• Woops! Sorry chamin!

              I’ll go three times around la redoma de La Pastora on my knees next time I’m there as a penance!

          • Trouble is – they only did the engineering work for the tramo to Anaco! The rest is just that, lines on a map…

            It takes looking at it in some detail to realize how crazy it is. They just forgot all about Cumaná for some reason, coño que le hicieron los Cumaneses a Chávez pa que les echara esa broma?

            My favorite, though, is the Altagracia de Orituco station – these geniuses idea of plugging Altagracia into the rail network is to run a line going Eastward to Clarines, where presumably you’d have to switch trains to get to Caracas!! You’ve taken a Ciudad Dormitorio and hooked it into the network in the least practical way possible!

            Of course, this is all notional, since again that plan exists only on paper. The likelihood is that 10 years from now the Valencia-Caracas line will remain the same mess of half-finished bridges and tunnels it has been for years. So you could very easily end up with a National Railway System consisting of two lines: one from La Rinconada to Cua and the other from Tinaco and Anaco!!!

            • “…how much of that map is for passenger traffic, and how much is for cargo?…”

              I was about to ask the same question.

              It’s not clear on the map, and so many lines interconnecting each other don’t make sense either if it’s a cargo train, which is mostly what the country needs.

  3. This sounds like a fairly typical megaproject in 1950s Soviet style. The notion that people will move out to the llanos just because there’s a rail line out there is somewhat silly at best. True, businesses might find some of these small towns more attractive after they’ve been connected to the outside world but the fact remains that the government is ignoring the reasons behind decades of urban migration and imposing its own logic on the whole process. People don’t crowd Caracas and live in crappy housing because they enjoy overcrowding, they do so because that’s where the jobs are at. Building an awesome high speed line won’t bring investment to a country where everything gets expropriated on a whim. And unless Hugo is ready to pull some jobs out of his cancer-stricken rear I can’t see this going anywhere other than the dustbin of might-have-been.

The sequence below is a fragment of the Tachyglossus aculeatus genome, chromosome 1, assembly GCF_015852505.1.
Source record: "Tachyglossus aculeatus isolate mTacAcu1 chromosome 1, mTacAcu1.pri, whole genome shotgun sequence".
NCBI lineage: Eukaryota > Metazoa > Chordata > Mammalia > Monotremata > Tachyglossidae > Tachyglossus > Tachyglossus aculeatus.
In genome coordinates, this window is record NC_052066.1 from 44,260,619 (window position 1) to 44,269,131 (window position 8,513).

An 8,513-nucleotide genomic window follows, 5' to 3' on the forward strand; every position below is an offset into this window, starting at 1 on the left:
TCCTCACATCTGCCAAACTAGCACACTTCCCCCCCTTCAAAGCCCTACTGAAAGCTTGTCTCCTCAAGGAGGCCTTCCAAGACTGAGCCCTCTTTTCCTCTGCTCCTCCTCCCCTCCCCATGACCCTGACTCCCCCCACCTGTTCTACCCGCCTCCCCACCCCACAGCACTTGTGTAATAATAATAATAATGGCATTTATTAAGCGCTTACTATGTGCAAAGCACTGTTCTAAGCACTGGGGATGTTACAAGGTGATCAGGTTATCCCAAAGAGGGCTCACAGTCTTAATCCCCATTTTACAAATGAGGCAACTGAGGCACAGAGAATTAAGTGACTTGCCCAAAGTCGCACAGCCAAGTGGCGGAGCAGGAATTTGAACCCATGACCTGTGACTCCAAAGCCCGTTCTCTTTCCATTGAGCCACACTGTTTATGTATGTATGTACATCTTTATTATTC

• Years ago, my family bought an old plastics factory in San Juan de Los Morros with the idea of becoming more centrally located and to be able to expand. We bought the place for a really good price, but when it came time to install machinery and get the place cranking we ran into a few difficulties:

      1) Electric service. CADAFE (need I say more?) Reliability and quality were simply non existent.
      2) Labor, believe it or not was hard to come by.
      There were other, smaller reasons too that did not help at all. In the end, we installed 25% of what we wanted to and ran it less than efficiently since we could not depend on the electricity nor the labor pool to give us 24×7 conditions necessary for efficient plastics production.

      Eventually, we shut it down and sold it after about 5 years. Thankfully we sold the place at a profit and in the end really did not lose money, although I lost sleep and lots of it, having to commute from Caracas 5 days a week for about 5 years.

      The moral of the story is, I guess, infrastructure away from the capital area is going to be a priority if you wish to motivate people and employers to move away from the capital area and towards the interior.

      • infrastructure away from the capital area is going to be a priority if you wish to motivate people and employers to move away from the capital area and towards the interior.

        I believe this is imperative for logical reasons. My first cousin and his partners moved their manufacturing plant from Caracas to La Victoria, over 20 years ago. Smart move. They now commute.

      • I don’t doubt that – and really, I would have no problem with a project like this if it was centered on 2nd tier cities like San Juan de los Morros that really do need major investment in infrastructure. The problem is that the train DOESN’T GO through cities like that: it goes through 4th and 5th tier towns – Zaraza, El Sombrero, Dos Caminos – that have 55 more basic, more pressing infrastructure needs that ought to be put ahead of a high speed train!

  4. It would be very interesting to contact the had of the Colegio de Ingenieros to ask if this project, or any part of it, went to tender. Also, I’m not sure, but is it normal to do pre-feasibility studies on a project that is not due for development for 15-20 years? That, too, could be broached with the CdI.

  5. Thanks for the additional pics guys.

    Coño, we just don’t learn do we? There’s the Chinese flag flying above the Venezuelan one.

  6. Great post.

    Now, there are a couple of inaccuracies that some Chavistas put here and elsewhere. I will write something just for reference specially because they also say it elsewhere.